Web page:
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Wooden taught by using the "whole-part" method, breaking the game down to its elements "just like parsing a sentence," he would say, sounding like the English teacher he had indeed once been. He applied the four basic laws of learning: explanation, demonstration, correction and repetition. And he developed a pedagogy resting on the notion that basketball is a game of threes: forward, center, guard; shoot, drive, pass; ball, you, man; conditioning, skill, teamwork. As a coach who shunned recruiting, put relatively little stock in the scouting of opponents and refused to equate success with winning, Wooden figured to have become a great failure rather than college sports' preeminent winner of all time. An article of faith among coaches holds that one must be intolerant of mistakes, but here, too, Wooden was contrarians. He considered errors to be precious opportunities for teaching preferably in practice, of course. And the games were exams. "Wooden isn't the game coach everybody thinks he is," said Jack Hirsch, who played on that first title team. "He doesn't have to be. He's so good during the week; he sits back, relaxes and has fun watching the game. The pyramid below represents Wooden’s Success plan:

"Success is peace of mind which is a direct result of self-satisfaction in knowing you did your best to become the best that you are capable of becoming." (John Wooden and Steve Jamison (2005)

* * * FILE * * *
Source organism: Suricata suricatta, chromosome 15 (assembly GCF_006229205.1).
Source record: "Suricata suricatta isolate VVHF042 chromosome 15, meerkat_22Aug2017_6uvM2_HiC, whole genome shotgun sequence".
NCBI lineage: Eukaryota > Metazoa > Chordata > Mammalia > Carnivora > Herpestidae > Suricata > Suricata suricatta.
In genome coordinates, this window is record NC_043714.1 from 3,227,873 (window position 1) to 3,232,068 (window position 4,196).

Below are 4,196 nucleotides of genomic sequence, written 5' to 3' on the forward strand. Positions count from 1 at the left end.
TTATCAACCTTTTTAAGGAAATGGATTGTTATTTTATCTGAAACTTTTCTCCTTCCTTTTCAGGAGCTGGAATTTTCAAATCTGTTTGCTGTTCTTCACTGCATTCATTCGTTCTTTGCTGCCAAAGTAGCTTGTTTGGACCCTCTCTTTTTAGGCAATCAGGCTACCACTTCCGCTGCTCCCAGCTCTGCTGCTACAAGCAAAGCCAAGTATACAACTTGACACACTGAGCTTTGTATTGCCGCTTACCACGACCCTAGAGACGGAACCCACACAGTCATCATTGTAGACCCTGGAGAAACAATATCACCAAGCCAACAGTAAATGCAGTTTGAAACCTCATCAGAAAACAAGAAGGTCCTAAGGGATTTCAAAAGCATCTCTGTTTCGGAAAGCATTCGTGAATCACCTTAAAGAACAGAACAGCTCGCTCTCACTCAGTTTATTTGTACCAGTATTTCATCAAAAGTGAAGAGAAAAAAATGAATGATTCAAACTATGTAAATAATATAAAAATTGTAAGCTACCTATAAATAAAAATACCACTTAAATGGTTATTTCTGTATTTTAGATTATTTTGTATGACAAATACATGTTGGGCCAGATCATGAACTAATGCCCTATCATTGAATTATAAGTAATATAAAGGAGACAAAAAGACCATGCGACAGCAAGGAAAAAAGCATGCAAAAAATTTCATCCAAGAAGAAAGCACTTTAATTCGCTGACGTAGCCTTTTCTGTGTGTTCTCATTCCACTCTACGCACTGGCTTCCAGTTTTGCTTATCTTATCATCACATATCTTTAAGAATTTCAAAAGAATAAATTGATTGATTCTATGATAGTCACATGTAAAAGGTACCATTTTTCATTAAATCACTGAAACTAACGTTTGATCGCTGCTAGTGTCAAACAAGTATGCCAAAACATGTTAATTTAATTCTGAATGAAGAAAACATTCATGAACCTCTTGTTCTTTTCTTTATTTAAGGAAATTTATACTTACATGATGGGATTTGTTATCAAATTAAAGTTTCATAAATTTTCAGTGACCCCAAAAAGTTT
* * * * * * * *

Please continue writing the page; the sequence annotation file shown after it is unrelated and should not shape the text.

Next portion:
Conclusion: Wooden is without question one of the most respected and honored sports coaches in our nations history. But it wasn't winning games that drove him; it was ensuring that, regardless of the final score, his players always put forth their utmost effort and performed to the best of their abilities. "Wooden" and "leadership" are synonymous. On and off various basketball courts, first as a player and then as a coach, John Wooden demonstrated talents, skills, and qualities of character seldom found in a single person. He led others by example but also by the force of his convictions. he was a strict disciplinarian with non-negotiable values who had zero-tolerance of attitude and behavior he perceived to be selfish, rude, unsportsmanlike, or indolent. He invariably accepted his team's defeat with grace but was saddened - sometimes so angered he exclaimed "Goodness gracious sakes!" -- by anything less than a best-effort, not only by his assistant coaches and players but also (especially) by himself. It should be added that, according to those who know him best (including coaches of opponents' teams), he has always been an exceptionally thoughtful, caring, and decent person. (Neville Johnson (2003)